Smartphones are an ever-present device for about 95 percent of today’s teens. The instant access to their online social world allows teens to remain connected 24/7, and this unquenchable demand for virtual interaction has paved the way for tech giants to capitalize on the teenage desire to stay plugged in. Smartphones can now be utilized anywhere, including the car. Connected devices allow for teens to wirelessly plug-in even when they are supposed to be focused on the road ahead.
So what devices should make parents cautious when teens are driving solo? Connected devices that many teens utilize are those that allow them to wirelessly access the internet or favorite apps while driving. Bluetooth devices and even cell phone carrier services for the car—AT&T, T-Mobile and others offer car data plans—can pose a major distraction for young drivers. While these devices might create convenient cell phone ‘hotspots’ that allow for instant and easy access to listen to a playlist or activate necessary GPS functions, they also may encourage teens to utilize distracting apps or streaming services during drive time.
Crash statistics for younger drivers would shock most parents. According to the Centers for Disease Control, in 2015, more than 2,300 teens (aged 16 to 19) were killed in automobile crashes. This age group also “accounted for 11% ($10 billion) of the total costs of motor vehicle injuries.” While any wrong move on the road can influence a crash, one of the biggest issues facing teen drivers is distracted driving. A distraction is any task that takes attention away from driving, including switching a radio station, eating or even turning to look at a friend. But for teens, smartphones are increasingly becoming one of the biggest distractions behind the wheel. According to an article in Newsday, texting has become the number one killer of teen drivers.
Devices that Distract
So how can an innocent Bluetooth or wireless hotspot be such a danger? For teens that have less experience on the road, even the smallest distraction can be deadly. Hot spots allow teens to have online access while driving, which means they can do anything in the car that they can do while using the internet at home. These devices allow teens to have hands-free access for GPS navigation or to stream music. But even GPS and music streaming apps should be activated before going on the road; in fact using a phone to access both GPS apps and music is subject to distracted driving laws. Even mounting the phone can be an issue; some states don’t allow phones to be mounted on the windshield.
Using these devices for apps, movies or other distracting content means that teens need to multi-task; they must focus on the road while engaging with their phone. But multi-tasking is a myth. Inattentional blindness is a term that applies when we fail to see something because our focus is on something else. So while a young driver drifts focus to the images from a GPS instruction or funny video, they may fail to notice a stop sign. While connected car devices allow teens to sync up their phones and enjoy their apps, music or other virtual activity, that convenience may be at the cost of their safety.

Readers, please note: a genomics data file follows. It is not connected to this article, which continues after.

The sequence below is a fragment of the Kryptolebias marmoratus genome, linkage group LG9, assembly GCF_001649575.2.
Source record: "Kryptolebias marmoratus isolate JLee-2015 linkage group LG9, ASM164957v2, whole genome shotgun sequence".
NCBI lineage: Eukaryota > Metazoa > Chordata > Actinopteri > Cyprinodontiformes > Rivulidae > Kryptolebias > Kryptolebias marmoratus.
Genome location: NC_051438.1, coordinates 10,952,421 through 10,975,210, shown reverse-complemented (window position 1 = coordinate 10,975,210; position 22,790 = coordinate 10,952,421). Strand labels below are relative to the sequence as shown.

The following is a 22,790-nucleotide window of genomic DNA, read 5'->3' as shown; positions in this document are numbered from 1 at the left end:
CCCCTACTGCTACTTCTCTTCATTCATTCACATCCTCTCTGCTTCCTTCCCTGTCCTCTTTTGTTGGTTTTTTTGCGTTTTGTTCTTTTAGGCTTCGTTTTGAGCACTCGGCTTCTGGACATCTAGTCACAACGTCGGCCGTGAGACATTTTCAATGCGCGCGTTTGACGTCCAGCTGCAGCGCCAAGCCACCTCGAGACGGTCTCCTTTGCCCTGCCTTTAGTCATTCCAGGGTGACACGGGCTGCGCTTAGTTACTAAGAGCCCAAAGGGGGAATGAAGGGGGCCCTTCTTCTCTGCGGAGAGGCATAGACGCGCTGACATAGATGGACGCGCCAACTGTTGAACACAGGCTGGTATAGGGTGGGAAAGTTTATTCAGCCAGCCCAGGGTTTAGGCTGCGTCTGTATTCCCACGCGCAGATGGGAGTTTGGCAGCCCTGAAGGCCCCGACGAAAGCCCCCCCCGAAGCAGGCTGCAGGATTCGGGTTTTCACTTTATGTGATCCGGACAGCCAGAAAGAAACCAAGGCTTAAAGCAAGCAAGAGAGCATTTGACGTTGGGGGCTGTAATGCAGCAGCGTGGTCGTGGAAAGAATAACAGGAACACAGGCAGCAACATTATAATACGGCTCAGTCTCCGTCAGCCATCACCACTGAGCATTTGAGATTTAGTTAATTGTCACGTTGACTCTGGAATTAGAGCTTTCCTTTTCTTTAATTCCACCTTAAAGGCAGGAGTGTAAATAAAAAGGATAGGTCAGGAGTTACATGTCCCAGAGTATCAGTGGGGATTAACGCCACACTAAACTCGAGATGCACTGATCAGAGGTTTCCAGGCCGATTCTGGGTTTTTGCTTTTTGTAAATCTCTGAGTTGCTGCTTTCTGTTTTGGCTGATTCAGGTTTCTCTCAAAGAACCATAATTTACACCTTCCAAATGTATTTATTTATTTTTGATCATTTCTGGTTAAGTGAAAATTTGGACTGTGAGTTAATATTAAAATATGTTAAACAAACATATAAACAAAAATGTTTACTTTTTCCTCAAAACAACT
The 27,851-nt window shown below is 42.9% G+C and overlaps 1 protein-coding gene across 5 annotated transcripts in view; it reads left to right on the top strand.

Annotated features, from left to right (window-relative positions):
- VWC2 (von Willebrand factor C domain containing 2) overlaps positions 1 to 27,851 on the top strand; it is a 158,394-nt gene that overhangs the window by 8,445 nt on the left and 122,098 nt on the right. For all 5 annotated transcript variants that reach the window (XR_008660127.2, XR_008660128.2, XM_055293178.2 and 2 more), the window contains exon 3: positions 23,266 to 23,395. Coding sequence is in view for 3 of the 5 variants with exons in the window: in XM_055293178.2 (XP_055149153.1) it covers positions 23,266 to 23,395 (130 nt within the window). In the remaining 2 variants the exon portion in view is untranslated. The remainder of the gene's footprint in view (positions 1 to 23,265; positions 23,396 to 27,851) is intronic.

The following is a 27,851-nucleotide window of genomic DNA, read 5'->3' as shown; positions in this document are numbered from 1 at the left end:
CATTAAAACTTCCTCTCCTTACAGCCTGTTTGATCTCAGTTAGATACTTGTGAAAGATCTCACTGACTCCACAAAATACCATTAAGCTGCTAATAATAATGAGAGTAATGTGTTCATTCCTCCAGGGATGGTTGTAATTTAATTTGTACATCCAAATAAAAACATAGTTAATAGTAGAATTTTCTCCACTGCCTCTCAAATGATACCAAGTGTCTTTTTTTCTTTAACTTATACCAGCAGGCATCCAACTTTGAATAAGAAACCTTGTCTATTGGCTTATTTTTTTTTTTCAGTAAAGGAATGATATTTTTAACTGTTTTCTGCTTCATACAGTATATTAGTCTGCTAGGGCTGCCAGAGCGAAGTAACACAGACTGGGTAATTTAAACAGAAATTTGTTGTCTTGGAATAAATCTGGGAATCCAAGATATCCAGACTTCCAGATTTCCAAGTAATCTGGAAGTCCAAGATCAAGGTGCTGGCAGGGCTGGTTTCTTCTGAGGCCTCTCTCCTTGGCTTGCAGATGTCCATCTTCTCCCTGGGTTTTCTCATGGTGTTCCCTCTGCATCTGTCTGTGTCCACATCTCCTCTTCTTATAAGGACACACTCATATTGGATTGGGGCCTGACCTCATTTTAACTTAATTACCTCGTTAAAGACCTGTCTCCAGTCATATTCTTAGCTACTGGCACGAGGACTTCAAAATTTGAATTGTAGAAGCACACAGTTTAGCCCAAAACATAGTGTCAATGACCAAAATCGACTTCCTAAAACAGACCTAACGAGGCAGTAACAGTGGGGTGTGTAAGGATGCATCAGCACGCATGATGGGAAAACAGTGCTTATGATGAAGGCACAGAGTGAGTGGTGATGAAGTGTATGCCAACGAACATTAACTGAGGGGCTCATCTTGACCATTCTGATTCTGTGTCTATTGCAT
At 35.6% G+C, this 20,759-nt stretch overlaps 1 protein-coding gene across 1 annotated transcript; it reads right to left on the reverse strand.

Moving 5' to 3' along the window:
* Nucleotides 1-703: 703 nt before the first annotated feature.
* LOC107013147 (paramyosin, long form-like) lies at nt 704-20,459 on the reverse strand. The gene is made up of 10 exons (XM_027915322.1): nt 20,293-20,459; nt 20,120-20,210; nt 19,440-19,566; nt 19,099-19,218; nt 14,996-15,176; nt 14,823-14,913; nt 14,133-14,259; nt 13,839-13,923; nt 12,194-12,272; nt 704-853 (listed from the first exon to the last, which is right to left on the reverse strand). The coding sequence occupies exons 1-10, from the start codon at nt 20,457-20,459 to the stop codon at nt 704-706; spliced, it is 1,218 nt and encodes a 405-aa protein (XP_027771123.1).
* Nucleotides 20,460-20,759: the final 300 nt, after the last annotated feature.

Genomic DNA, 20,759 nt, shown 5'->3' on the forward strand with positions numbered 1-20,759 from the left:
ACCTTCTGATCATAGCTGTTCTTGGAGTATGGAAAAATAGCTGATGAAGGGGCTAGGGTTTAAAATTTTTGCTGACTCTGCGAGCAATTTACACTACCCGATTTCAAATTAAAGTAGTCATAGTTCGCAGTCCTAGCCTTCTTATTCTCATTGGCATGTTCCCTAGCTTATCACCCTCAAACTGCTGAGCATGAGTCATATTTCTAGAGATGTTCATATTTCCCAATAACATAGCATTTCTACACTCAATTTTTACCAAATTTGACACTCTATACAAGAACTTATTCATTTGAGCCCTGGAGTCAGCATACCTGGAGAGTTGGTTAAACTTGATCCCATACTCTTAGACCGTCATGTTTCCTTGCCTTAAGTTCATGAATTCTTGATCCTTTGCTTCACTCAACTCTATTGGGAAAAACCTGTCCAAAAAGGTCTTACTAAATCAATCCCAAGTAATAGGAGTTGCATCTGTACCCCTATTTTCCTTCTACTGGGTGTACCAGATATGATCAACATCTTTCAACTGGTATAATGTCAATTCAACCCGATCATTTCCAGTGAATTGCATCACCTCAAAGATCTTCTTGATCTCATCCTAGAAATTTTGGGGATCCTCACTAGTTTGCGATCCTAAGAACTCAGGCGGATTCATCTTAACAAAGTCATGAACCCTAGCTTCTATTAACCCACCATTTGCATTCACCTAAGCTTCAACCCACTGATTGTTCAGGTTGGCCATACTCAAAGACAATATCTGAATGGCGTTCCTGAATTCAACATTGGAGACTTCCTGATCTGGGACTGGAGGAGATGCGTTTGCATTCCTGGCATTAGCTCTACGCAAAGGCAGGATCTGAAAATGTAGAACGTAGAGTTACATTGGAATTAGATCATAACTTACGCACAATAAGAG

Not All Devices Are for Play
Teens may like connected car devices for their ease of connectivity, but, really, these devices also may help protect teen drivers if parents know how to control the devices. The statistics and tragic stories surrounding texting and driving and other distracting driving incidents among teens have created a need for more reassurance and protection among nervous parents. While cell phone carriers offer data plans, these small hubs also have other capabilities that could help keep teen drivers safe.
Verizon’s Hum lets teen drivers access roadside assistance and emergency assistance and also offers vehicle diagnostics. T-Mobile’s SyncUpDrive acts as a mobile hotspot for wifi and also provides maintenance alerts and map-tracking. However, none of these help parents quite like one new model for innovative technology: Focus by TeenDrive.
Focus by TeenDrive
One of the most user-friendly connected devices available for parents to help control distracted driving is Focus by TeenDrive. Focus allows parents to disable a teen’s phone and block distracting apps. However, Focus also doesn’t cut teens off completely. When Focus is activated, teens still have access to their playlist, so parents can rest easy that young drivers aren’t fidgeting with radio controls.
Teens also may enable necessary GPS functions to allow them to safely–and efficiently– find their destination. So how does Focus work? The system is set up by installing the software on both a teen’s and a parent’s phones and placing the data beacon in the car. The beacon uses Bluetooth connectivity to transmit data to the phone. Once a teen driver is mobile, the beacon disables the cell phone. Teens can still make emergency phone calls or listen to music, but the distractions of texts, social media updates and phone calls are eliminated.
While crash statistics among teens is overwhelming to many parents of young drivers, connected devices allow parents to put safety in the driver’s seat. There are many different options for connected car devices; some focus on distracted driving and others may place emphasis on GPS tracking, driving data or even automobile diagnostics. For many parents, devices that disable the phone to avoid the distraction are often the easiest choice. Research your options and find the connected car device that meets your family’s needs and ensures the safety of your young driver.